Closing birdie sends clutch TCU into playoff with Georgia Tech to stay alive at NCAAs

·4 min read

SCOTTSDALE, Ariz. – As he stood on the ninth tee box on a brutally hot Sunday afternoon at Grayhawk Golf Club, TCU’s Aymeric Laussot knew what he had to do to keep his team’s season alive.

He had to make birdie.

So, the sophomore from Paris grabbed his trusty 2-iron, the club that had helped him avoid trouble all day, and split the fairway, leaving himself 170 yards into the green. His pitching wedge then found the back portion of the putting surface, about 12 feet away from the hole.

“At that moment all I could think about was my team,” Laussot said.

With the rest of the Horned Frogs gathered closely and holding their collective breath, Laussot put a perfect roll on the putt and sank it to move TCU to 32 over, even with Georgia Tech in a tie for 15th, to force a team playoff Monday morning for the right to play a fourth and final round at this NCAA Championship.

The 15th spot will be determined by a 5-count-5 format on hole Nos. 14-18 at 10:30 a.m. ET.

“I had a lot of birdie opportunities from that distance today, and I kept missing them,” Laussot said. “Then I missed a 4-footer for par on the seventh hole, and I said to myself, ‘Now you’re facing the wall, so just play,’ and I ended up birdieing 9.”

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Laussot’s even-par 70 paced TCU, which didn’t have a player shoot worse than 73 on Sunday. On the final nine, while most teams were wilting, the Horned Frogs’ four counters combined to shoot even par with three birdies on the final hole.

“They just kept hanging in there and hanging in there, and it seemed like it kept going back and forth,” TCU head coach Bill Montigel said. “I’d look at the scores and one time we’d be in 18th, and then next thing you know we’re back on the number, and the next thing you know they tell me Ricky’s gotta make a putt to send it to a playoff.”

As the drama unfolded at Grayhawk, Georgia Tech head coach Bruce Heppler was sitting on his hotel bed and refreshing Golfstat.

“Every 8 seconds for two hours,” Heppler said.

Earlier in the day, the Yellow Jackets shot 15-over 295, the worst round of the morning wave by six shots.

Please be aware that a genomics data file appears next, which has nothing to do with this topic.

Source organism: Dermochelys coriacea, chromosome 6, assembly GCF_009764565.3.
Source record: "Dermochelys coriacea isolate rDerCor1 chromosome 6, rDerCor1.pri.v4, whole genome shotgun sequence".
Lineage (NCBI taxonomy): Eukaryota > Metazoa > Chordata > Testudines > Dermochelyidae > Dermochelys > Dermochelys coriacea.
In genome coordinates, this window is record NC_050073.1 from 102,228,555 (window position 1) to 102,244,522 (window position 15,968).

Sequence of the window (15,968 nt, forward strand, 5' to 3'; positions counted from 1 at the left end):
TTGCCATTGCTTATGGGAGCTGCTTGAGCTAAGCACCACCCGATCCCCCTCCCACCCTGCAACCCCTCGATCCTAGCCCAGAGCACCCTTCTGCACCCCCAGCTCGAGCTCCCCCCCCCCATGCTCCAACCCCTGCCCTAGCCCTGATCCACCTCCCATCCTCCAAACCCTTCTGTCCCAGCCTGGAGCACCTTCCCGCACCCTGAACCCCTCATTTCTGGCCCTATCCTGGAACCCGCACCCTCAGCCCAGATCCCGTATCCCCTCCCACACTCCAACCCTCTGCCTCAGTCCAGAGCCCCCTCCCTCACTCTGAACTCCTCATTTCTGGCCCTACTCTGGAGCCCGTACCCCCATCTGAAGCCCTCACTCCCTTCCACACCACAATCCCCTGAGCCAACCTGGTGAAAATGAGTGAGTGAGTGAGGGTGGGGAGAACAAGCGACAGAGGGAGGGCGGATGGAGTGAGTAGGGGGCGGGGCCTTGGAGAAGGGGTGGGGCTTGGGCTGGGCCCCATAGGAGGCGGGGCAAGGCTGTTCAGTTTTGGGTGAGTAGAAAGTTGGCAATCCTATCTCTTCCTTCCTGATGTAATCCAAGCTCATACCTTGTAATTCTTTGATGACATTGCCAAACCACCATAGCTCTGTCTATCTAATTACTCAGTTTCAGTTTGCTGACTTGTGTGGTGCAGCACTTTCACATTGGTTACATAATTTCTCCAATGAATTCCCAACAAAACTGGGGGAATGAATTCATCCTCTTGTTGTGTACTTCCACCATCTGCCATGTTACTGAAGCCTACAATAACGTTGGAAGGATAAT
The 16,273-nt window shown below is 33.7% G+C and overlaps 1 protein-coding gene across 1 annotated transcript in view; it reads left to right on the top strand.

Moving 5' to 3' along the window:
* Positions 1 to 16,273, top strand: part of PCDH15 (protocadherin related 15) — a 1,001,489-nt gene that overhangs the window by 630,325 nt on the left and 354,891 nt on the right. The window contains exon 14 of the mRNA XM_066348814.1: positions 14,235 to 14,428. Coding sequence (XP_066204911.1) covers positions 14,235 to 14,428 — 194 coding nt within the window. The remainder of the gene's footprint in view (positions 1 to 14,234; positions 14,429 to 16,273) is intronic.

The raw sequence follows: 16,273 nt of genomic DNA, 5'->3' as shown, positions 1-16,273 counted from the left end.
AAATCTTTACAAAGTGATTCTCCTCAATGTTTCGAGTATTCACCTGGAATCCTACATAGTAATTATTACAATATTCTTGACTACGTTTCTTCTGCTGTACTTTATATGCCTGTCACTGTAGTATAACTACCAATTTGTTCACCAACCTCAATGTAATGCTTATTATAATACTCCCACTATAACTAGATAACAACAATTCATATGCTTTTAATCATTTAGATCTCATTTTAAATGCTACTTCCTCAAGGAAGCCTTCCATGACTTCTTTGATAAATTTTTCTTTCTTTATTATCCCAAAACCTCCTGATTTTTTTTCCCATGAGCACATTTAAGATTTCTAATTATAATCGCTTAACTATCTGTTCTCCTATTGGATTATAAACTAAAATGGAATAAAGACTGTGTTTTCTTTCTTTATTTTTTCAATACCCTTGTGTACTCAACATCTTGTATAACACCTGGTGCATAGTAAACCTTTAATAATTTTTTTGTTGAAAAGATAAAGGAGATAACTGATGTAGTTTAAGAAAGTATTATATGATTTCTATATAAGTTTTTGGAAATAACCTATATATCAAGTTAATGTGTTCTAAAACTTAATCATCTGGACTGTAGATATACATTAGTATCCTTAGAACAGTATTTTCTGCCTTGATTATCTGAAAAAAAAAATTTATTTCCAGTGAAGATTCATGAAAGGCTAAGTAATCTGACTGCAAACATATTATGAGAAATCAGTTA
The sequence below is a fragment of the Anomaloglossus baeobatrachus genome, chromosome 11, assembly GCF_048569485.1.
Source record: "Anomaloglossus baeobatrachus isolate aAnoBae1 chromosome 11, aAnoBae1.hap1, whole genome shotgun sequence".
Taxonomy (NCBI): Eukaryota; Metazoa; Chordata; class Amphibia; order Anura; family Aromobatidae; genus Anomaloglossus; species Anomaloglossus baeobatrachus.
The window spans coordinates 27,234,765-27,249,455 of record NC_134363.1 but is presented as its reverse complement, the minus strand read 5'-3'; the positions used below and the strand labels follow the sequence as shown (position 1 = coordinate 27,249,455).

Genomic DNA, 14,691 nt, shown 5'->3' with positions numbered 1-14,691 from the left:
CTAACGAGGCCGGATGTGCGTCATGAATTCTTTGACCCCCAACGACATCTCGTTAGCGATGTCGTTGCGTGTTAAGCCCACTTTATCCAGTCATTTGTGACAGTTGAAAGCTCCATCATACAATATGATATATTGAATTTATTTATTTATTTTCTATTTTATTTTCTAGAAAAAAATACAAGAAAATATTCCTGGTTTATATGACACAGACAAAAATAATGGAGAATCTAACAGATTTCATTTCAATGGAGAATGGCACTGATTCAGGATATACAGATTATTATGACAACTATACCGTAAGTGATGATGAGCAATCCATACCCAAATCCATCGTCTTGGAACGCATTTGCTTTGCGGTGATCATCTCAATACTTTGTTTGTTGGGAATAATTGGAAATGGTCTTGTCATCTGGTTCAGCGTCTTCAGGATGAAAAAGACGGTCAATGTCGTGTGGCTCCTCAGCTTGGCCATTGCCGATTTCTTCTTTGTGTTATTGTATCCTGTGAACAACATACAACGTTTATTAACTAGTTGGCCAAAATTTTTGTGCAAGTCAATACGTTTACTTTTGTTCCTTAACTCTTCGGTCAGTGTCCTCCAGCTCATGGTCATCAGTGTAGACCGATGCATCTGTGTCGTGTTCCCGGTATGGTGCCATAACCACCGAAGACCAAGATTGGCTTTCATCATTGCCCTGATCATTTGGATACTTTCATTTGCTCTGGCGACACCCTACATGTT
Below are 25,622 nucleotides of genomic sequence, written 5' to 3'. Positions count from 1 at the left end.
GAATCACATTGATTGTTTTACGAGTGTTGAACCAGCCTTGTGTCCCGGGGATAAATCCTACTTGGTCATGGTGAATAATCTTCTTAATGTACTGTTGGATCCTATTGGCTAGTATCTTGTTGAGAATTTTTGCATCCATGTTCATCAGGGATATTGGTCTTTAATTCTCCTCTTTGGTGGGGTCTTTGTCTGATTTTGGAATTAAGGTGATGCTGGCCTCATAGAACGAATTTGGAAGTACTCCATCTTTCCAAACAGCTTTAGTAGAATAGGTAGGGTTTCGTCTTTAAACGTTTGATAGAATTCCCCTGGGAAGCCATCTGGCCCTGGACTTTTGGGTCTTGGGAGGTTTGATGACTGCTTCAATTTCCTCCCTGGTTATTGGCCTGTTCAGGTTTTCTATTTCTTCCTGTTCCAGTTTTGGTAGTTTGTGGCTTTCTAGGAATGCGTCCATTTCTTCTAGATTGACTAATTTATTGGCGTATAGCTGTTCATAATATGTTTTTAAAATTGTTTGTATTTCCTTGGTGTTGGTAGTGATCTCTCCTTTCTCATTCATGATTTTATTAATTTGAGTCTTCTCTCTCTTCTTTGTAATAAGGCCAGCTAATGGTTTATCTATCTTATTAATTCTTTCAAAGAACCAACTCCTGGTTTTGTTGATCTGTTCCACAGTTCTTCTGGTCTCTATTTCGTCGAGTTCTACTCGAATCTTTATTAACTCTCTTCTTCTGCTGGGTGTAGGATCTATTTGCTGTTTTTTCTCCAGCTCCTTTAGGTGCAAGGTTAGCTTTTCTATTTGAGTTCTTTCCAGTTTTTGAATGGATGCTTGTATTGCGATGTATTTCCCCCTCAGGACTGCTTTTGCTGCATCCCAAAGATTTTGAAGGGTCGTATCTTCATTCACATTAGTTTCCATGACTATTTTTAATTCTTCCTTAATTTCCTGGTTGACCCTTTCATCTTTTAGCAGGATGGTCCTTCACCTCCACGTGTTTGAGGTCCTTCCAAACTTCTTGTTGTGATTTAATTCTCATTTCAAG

“They were disappointed, and I was, too,” Heppler said. “We didn’t finish very well yesterday or today. And at that point, it seemed like a long ways away. We probably figured we were done, to be honest with you.”

But they aren’t. Georgia’s Davis Thompson double-bogeyed the par-4 18th to drop the Bulldogs to 33 over. SMU and Tennessee also came up a shot short. And now, Heppler will coach in a fourth playoff at the NCAA Championship. He was an assistant at Oklahoma State for playoff wins in 1992, when the Cowboys made the 36-hole cut, and 1995, when Oklahoma State took down Tiger Woods and Stanford for the NCAA title. As a head coach at Georgia Tech, he’s 0-1, losing the national championship in a playoff to Oklahoma State in 2000.

“You thought you were going home,” Heppler said, “and now you have a chance.”

While Georgia Tech is feeling a bit lucky to be in this position, TCU, which boasts all freshmen and sophomores in its lineup this week, is riding quite the wave of momentum. The Horned Frogs have been for the past two months.

After finishing 20th at The Goodwin in late March, TCU was outside the top 70 in the national rankings and advancing to a 31st straight NCAA regional appeared to be a tall task. But the Horned Frogs rallied, finishing second and first in two Phoenix-area tournaments (they beat Arizona State, Oklahoma State and North Carolina at the latter) to end the regular season before finishing fourth at the Big 12 Championship. They easily made it into regionals and then earned the final ticket out of Tallahassee, Florida.

The trend of clutch performances continued Sunday, so why not another day?

“I think at this point,” Montigel said, “just go enjoy it and have fun.”